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Raat Akeli Hai Review: Its Rootedness Takes This Netflix Film Beyond The Thrill Of A Whodunnit

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Cast: Nawazuddin Siddiqui, Radhika Apte, Shweta Tripathi, Aditya Srivastava, Shivani Raghuvanshi, Tigmanshu Dhulia
Director: Honey Trehan

In his directorial debut, the well-known Bollywood casting director, Honey Trehan, is not content making a classic Agatha Christie-like mystery meeting Raymond Chandler or Dashiell Hammett detective tale. And he doesn’t narrate it in the old-fashioned style either. Yes, there is the familiar template—a stately but crumbling mansion, a wedding celebration, an extended dysfunctional family, a dead body or two, a cop/detective, an endless list of suspects, some definitive clues, many a red herring and dark secrets from the past whose shadows loom large on the present. But the Abhishek Chaubey school of filmmaking that Raat Akeli Hai appears to belong to, lends it a cultural and contextual rootedness and takes it beyond the thrill of a typical whodunit, whydunithowdunit

The horny patriarch of the family, politician Raghubeer Singh (Khalid Tyagii) is murdered on the very night of his wedding to his mistress Radha (Radhika Apte) a woman less than half his age. An idiosyncratic Inspector Jatil Yadav (Nawazuddin Siddiqui) arrives at the scene of crime and has a ready set of suspects to kick off his investigation with. Each person appears to have some secrets and lies hidden away, there are webs of betrayals and deceptions, jealousies and resentment and perfect motives to bump off the old man beyond just the lure of lucre, property and inheritance. But the finger keeps pointing back at the new bride with whom even the cop seems to have a connect.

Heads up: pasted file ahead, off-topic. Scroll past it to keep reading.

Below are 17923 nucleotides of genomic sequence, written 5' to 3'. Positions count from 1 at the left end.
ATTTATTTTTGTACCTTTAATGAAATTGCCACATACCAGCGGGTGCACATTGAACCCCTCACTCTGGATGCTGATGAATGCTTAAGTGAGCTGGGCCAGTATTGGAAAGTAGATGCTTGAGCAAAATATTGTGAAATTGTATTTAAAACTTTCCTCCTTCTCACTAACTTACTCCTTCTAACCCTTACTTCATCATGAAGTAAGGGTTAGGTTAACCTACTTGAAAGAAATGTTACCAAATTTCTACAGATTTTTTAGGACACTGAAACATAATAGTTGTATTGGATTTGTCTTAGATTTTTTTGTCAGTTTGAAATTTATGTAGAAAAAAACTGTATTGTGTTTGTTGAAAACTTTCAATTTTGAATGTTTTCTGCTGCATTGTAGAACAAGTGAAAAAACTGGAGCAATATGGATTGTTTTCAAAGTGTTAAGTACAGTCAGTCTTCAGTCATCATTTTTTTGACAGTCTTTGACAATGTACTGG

The rootedness of the story comes from its sense of place, the characters that inhabit that space, their motivations and the language they talk in. You can’t miss the UP-MP flavour in the Hindi words and phrases populating the dialogue (dabaa rang for being dark, for instance) while the film itself traverses across the two states, coasting along the road from Kanpur to Gwalior. The Chambal state of mind seeps into Raat Akeli Hai straight from Sonchiriya as do the themes of toxic masculinity and exploitative patriarchy with electoral politics and caste and class dynamics playing on, in the background. There is no option left here for women but to be baaghi (rebels) and there is little that separates revenge from justice. The twists and turns might feel mild, the buildup to the revelation flounders at times even as the climax turns out more horrifying and brutal than surprising or edge of the seat. 

His casting expertise helps Trehan pick up an ensemble that coasts along smoothly, with actors in fine form to fit their respective characters especially Tigmanshu Dhulia who owns the small but impactful role of SSP Shukla. He plays it with a delicious sense of ease. Nawazuddin Siddiqui is as effective in his sullenness and temperamental ways, most so in taking out his frustration on a plate of chowmein.

As the mind deals with larger, more complicated issues, the simplistic fun of joining the dots and the bare-faced pleasure of solving a mystery along with the detective does become secondary here and the film does lapse into the tedious at times. The “love story in time of a murder” adds a needlessly cheesy, flat layer that detracts than add to the proceedings. This, when the moral ambiguity of the femme fatale and the troubled heart of the detective could have made for some enigmatic moments on screen. Instead it’s his blow hot blow cold relationship with the mother (Ila Arun doing an ace turn) that’s a joy to behold. The gender reversal in the matchmaking game and the obsession with fairness, portrayed at the very start of the film, is as much a hearty chuckle, a biting satire as it is a definitive statement. The little touches and detailing that stay on in the mind.

The Raat Akeli Hai  review is a Silverscreen original article. It was not paid for or commissioned by anyone associated with the film. Silverscreenindia.com and its writers do not have any commercial relationship with movies that are reviewed on the site

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